Clients no longer define projects by their deliverables. More than ever, results matter and agencies must adapt to new levels of accountability and scrutiny. Projects like a mobile web site must deliver against usage forecasts and revenue targets while fulfilling its role as a conduit to connect consumers with the brand. Call it what you will, moneyball marketing, performance marketing, or adaptive marketing, but an increased focus on performance requires a new view of marketing measurement.

Measurement’s Failure
For years, marketers have relied on the pre-post lift analysis as the de-facto standard for evaluating a marketing campaign. Take a read. Run the campaign. Take another read. Analyze the difference. Attribute cause. And for the most part, this approach works. Some projects, however, require a more iterative approach to match performance-oriented marketers.

Marketing demands a new measurement mindset to wrestle with the new kinds of data generated. Be it fast data, slow data, micro data, macro data; the approach and skills needed have changed.

Establishing a Measurement Strategy
Drafting a measurement strategy can compare to writing down what we already know. But this is less often the case and marketers need to step back and think about the role data plays in their work. A measurement strategy is an overall philosophy and approach to data brought to life through specific choices in how organizations capture, store, and analyze information for decision-making purposes. Defining this is no longer a luxury. Here are four steps to consider when creating a measurement strategy.

1. Align the plan.
Establishing goals and measures at the start of the project ensures quantifiable ways to evaluate the success of a marketing project. Borrowing a golf analogy, how one chooses to address the ball has a tremendous impact on success. A slight misalignment at address will yield a drastically off-target outcome hundreds of yards down the course. Aiming for an acceptable outcome informs the subsequent understanding of success. Goals inform the ability to know if the target was reached. Measures inform progress along the way.

2. Draft measurement plan.
Linking goals and measures to a measurement plan ensures an ability to evaluate progress. The steps include identifying the data sources to be used to inform the goals and measures, defining the parties responsible for capturing and delivering the data, the frequency and method of delivery (dashboard or excel as two examples), the recipients of the data and the decisions the data will inform.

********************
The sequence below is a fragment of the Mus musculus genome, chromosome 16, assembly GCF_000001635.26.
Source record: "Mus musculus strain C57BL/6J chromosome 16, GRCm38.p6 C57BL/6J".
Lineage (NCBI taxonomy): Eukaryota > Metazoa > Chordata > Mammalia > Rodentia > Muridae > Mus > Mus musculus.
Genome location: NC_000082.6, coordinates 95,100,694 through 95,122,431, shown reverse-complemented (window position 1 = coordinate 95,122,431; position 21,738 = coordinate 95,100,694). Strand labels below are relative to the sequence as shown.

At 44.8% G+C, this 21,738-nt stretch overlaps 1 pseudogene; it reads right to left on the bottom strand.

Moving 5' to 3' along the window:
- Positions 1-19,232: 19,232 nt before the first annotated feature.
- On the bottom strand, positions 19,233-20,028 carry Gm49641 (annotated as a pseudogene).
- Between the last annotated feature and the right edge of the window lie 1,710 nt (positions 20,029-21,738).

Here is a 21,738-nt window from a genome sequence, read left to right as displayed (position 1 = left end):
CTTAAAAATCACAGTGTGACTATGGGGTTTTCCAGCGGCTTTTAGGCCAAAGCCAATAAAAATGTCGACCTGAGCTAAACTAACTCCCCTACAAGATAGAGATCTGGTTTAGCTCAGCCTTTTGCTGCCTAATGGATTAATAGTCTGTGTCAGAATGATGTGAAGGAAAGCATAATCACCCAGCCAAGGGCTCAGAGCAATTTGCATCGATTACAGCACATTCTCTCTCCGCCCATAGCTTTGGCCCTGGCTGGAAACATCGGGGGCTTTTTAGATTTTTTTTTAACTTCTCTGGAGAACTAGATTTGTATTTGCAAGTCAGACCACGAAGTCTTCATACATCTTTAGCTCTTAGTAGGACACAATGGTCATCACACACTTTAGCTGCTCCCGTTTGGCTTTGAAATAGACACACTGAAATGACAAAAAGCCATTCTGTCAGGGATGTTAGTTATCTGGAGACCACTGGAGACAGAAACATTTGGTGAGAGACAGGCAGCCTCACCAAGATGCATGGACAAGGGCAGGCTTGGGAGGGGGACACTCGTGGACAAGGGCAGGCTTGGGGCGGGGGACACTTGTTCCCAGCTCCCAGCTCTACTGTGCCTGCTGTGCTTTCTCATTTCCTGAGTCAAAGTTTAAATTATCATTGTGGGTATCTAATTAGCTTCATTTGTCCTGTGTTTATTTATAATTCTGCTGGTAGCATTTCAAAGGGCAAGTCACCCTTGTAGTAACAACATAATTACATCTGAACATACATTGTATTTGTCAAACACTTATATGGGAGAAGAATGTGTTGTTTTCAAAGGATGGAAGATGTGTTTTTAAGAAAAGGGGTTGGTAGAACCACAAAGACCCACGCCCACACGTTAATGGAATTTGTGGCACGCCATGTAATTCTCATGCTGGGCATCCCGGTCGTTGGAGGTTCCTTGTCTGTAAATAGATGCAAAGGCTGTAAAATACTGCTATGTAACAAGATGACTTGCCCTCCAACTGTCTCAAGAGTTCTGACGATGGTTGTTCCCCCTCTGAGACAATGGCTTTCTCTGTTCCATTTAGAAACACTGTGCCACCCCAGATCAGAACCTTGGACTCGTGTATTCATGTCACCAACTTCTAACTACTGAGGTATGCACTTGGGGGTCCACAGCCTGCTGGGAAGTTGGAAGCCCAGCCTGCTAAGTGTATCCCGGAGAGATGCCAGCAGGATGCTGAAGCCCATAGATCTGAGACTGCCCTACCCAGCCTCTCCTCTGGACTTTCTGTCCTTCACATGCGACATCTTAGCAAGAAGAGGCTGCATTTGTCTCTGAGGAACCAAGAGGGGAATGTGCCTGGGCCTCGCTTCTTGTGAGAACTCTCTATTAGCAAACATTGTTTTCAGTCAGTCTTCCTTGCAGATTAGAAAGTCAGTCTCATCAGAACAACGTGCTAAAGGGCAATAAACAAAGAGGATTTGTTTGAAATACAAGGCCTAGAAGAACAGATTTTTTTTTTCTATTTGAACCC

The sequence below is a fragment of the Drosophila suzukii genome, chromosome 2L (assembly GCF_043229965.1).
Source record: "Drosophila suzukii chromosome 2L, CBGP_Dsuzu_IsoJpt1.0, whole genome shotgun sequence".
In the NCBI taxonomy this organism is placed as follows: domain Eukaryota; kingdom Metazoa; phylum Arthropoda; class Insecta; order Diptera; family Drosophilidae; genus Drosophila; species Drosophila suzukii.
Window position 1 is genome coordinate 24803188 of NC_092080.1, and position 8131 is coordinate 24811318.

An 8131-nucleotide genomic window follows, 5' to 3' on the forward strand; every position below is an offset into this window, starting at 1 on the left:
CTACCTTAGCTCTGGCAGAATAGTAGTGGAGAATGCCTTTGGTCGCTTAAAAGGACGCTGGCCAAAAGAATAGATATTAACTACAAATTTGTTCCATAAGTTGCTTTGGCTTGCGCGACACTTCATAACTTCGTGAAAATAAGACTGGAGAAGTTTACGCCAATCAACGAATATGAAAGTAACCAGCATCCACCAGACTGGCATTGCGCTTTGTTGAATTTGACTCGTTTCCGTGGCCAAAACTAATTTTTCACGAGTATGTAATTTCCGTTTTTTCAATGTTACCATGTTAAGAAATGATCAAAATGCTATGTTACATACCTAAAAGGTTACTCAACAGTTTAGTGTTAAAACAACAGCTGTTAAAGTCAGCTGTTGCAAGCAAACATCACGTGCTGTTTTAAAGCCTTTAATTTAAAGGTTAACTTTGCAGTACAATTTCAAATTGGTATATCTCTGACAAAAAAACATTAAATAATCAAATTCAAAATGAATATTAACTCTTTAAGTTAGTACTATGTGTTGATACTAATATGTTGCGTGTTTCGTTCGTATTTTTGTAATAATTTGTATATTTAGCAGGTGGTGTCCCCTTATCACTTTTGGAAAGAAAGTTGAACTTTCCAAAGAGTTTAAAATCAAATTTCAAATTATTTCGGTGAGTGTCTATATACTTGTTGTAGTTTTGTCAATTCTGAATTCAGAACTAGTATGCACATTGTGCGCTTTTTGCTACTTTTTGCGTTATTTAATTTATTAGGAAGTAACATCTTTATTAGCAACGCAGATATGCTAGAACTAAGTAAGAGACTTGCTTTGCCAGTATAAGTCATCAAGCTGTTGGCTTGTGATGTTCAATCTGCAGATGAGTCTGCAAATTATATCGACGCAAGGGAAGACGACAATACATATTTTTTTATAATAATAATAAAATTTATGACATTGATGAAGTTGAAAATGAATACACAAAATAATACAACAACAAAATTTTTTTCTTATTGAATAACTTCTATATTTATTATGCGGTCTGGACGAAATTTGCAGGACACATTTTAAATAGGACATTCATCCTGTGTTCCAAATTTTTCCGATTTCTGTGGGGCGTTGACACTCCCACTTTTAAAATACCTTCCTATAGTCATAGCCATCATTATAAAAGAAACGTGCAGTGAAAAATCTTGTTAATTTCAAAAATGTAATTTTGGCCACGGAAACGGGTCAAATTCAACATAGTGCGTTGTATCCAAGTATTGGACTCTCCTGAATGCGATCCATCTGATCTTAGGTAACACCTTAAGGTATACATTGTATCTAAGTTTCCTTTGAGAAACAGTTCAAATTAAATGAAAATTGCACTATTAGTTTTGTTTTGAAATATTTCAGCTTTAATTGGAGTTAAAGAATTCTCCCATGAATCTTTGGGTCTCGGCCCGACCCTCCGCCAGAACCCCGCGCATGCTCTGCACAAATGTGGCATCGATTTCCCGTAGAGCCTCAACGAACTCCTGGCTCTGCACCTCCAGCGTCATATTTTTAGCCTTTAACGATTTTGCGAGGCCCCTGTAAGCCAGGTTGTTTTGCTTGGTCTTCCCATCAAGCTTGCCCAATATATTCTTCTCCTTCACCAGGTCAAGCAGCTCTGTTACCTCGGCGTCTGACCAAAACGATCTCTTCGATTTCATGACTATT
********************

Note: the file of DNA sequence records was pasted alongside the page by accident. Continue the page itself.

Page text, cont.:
3. Selling the strategy.
For many marketers, a discussion around data feels unnecessary. It’s easy to push measurement strategy and planning down the list of priorities as the pressing urgency of campaign deadlines approach. But in a performance-oriented environment, the results are the deliverables. And those results can only be delivered if the plan has been established.

Some ways to do this: replace time-driven conversations about deadlines with conversations around the actions being taken to deliver against results. Replace “Phase 2 will be completed by August 31” with “the site will be delivering 50,000 daily visitors by August 31.” Position projects with the “language of increase”, instead of talking about launching a web site, talk about the components of the site responsible for driving a 25 percent increase in site conversions. Simple shifts in language remind the team about performance.

4. Revisit the strategy.
No plan is ever perfect. Make time to revisit your measurement strategy at regular intervals to discuss which data is useful, which data is missing, and which data we no longer use to inform the work. If teams change, remind everyone of their role in providing the information. Take time to determine if current frequencies fit the current operating rhythm of the team. Don’t be afraid of change. This is one of the benefits of adaptive marketing, but it requires agility and flexibility in planning.

Fostering an organizational culture that values data starts with having a plan. The trend towards an increased emphasis on leveraging data will only increase, marketing will not be immune from these developments. As budgets tighten and scrutiny increases, marketers can continue to develop strong relationships with their customers in new and exciting ways.

:: By Matt Booher, Digital Analytics Director, Decision Sciences  

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